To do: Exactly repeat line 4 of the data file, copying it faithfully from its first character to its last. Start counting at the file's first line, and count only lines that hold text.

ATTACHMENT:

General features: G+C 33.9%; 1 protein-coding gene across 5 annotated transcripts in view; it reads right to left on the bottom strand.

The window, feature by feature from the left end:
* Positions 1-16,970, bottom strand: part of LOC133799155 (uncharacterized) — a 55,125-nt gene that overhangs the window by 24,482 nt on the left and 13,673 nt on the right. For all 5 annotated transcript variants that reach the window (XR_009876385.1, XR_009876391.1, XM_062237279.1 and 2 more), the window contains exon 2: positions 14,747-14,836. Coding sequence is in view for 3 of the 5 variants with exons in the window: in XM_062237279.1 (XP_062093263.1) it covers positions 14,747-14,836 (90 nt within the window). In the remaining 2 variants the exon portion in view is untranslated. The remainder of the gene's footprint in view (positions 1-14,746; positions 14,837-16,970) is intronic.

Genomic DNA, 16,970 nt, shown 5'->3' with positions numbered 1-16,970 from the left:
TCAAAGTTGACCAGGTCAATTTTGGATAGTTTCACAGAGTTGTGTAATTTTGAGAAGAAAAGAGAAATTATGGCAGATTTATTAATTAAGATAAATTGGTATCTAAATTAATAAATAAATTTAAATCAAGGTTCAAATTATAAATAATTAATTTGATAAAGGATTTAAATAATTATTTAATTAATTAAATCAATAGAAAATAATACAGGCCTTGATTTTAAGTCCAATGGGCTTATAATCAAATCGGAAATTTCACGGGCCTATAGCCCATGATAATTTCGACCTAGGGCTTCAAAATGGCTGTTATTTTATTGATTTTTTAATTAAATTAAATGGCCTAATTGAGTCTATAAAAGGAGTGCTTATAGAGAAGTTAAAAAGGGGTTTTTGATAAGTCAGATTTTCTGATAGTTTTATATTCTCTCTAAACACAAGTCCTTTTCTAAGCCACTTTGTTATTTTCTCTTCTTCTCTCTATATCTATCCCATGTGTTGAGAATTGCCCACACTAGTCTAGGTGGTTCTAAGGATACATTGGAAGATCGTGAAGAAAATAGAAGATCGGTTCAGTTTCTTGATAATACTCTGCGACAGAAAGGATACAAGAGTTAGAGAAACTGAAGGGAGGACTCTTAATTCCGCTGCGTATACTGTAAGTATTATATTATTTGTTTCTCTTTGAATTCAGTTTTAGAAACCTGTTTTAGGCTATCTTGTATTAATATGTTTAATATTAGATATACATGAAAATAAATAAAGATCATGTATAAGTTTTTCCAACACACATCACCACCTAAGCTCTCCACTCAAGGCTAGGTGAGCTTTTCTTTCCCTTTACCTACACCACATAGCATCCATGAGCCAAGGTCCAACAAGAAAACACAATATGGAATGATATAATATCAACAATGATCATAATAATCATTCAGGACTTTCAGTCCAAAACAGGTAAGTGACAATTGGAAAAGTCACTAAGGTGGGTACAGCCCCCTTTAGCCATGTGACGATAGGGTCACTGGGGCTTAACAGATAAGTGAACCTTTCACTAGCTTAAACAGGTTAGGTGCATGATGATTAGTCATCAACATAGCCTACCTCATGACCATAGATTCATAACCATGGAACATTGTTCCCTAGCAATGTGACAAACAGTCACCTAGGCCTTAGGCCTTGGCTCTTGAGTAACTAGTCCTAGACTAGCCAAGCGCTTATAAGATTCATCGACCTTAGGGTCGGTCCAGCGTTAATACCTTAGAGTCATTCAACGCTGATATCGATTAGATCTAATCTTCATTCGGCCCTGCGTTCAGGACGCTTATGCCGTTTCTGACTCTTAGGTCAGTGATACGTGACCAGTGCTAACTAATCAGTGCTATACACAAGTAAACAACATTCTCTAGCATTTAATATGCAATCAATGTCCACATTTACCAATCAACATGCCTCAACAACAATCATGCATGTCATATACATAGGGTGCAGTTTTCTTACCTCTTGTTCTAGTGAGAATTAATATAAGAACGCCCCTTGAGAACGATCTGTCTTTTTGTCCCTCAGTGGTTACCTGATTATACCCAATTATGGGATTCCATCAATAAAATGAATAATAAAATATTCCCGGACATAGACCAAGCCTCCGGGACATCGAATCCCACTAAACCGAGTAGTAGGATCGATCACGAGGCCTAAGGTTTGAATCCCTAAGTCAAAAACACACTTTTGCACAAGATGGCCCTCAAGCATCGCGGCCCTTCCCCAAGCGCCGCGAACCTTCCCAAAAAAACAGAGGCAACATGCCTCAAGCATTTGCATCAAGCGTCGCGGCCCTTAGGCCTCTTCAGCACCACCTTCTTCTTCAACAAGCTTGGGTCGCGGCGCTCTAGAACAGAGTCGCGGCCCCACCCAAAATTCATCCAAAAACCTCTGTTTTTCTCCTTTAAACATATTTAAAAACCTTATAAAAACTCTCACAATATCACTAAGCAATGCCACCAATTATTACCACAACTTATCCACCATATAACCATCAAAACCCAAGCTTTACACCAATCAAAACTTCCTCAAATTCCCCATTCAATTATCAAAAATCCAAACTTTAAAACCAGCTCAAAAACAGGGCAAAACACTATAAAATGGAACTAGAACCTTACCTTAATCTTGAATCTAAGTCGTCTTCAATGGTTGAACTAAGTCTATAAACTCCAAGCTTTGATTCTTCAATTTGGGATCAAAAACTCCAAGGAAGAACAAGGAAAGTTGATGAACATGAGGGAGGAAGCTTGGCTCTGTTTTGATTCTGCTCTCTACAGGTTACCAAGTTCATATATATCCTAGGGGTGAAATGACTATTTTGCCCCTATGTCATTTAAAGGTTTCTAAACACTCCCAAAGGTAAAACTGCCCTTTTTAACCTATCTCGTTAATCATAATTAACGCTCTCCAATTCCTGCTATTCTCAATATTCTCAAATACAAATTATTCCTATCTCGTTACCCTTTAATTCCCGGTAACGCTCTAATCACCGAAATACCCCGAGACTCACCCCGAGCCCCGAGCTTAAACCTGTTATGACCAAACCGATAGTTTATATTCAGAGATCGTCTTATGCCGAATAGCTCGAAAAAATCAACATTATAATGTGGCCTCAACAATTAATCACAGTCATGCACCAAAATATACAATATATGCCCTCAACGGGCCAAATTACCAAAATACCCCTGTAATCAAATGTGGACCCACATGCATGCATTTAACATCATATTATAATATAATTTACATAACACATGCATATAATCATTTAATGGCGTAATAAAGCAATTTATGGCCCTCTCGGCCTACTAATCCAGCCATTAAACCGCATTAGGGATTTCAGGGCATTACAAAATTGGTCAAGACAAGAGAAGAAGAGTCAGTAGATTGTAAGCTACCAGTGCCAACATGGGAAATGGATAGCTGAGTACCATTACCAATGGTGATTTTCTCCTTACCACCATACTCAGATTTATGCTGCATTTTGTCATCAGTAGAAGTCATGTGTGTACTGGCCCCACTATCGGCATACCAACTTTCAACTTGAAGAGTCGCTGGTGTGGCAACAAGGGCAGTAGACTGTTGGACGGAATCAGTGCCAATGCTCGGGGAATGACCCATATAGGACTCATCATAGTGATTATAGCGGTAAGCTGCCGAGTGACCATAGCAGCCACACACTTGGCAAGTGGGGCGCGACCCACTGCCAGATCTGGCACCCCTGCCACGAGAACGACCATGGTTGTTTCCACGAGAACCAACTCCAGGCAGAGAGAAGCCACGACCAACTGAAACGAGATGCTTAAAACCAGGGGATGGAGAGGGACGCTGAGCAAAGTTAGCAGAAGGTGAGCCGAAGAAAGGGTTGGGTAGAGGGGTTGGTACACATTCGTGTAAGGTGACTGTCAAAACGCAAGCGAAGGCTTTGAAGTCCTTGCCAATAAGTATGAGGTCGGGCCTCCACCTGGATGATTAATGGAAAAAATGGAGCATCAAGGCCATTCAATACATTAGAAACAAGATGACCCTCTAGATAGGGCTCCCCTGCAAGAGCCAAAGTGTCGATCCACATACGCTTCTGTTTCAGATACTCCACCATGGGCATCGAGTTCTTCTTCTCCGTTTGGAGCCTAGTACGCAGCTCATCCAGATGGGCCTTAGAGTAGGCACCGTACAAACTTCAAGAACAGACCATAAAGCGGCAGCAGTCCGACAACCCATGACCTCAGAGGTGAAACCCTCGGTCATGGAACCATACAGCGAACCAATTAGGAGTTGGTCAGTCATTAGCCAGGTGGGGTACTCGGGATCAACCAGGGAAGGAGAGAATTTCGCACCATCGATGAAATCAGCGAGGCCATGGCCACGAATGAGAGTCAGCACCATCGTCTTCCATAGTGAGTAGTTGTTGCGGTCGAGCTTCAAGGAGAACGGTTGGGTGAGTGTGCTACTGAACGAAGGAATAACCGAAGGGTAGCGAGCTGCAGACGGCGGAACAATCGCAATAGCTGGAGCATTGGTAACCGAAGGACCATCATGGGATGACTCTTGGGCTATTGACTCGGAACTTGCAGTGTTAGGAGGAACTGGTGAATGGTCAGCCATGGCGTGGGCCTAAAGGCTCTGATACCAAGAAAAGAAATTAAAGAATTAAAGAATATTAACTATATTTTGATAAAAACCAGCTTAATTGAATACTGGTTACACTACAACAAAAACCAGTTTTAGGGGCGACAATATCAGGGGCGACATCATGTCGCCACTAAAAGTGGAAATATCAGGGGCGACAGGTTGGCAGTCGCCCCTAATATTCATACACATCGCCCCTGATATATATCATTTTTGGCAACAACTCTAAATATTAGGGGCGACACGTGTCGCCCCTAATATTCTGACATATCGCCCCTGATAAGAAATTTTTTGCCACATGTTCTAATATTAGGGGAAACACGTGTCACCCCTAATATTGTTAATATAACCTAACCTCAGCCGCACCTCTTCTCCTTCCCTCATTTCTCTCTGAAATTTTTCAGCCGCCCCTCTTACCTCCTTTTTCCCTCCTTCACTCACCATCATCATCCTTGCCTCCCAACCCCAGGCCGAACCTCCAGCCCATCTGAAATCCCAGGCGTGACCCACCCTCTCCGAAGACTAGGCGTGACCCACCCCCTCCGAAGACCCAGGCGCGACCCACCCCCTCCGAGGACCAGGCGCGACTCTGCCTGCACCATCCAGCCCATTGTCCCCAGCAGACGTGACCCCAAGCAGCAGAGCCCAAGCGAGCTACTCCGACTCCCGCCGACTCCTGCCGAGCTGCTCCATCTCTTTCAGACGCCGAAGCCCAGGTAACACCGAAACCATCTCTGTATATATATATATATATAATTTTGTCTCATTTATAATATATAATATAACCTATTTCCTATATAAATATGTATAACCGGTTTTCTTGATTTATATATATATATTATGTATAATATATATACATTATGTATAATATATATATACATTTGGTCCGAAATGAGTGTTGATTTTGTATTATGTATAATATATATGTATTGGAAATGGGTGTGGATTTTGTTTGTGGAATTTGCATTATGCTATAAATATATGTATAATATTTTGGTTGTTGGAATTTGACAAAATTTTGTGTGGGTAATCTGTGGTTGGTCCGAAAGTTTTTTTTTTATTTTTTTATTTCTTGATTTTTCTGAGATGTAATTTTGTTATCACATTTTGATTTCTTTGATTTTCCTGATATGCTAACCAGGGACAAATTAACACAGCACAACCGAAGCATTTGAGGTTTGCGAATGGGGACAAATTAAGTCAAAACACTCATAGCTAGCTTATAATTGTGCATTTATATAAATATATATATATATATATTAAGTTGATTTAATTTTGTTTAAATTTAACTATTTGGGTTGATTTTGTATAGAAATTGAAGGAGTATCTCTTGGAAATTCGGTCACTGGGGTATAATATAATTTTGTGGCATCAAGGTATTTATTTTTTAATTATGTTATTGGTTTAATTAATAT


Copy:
Genomic DNA, 16,970 nt, shown 5'->3' with positions numbered 1-16,970 from the left: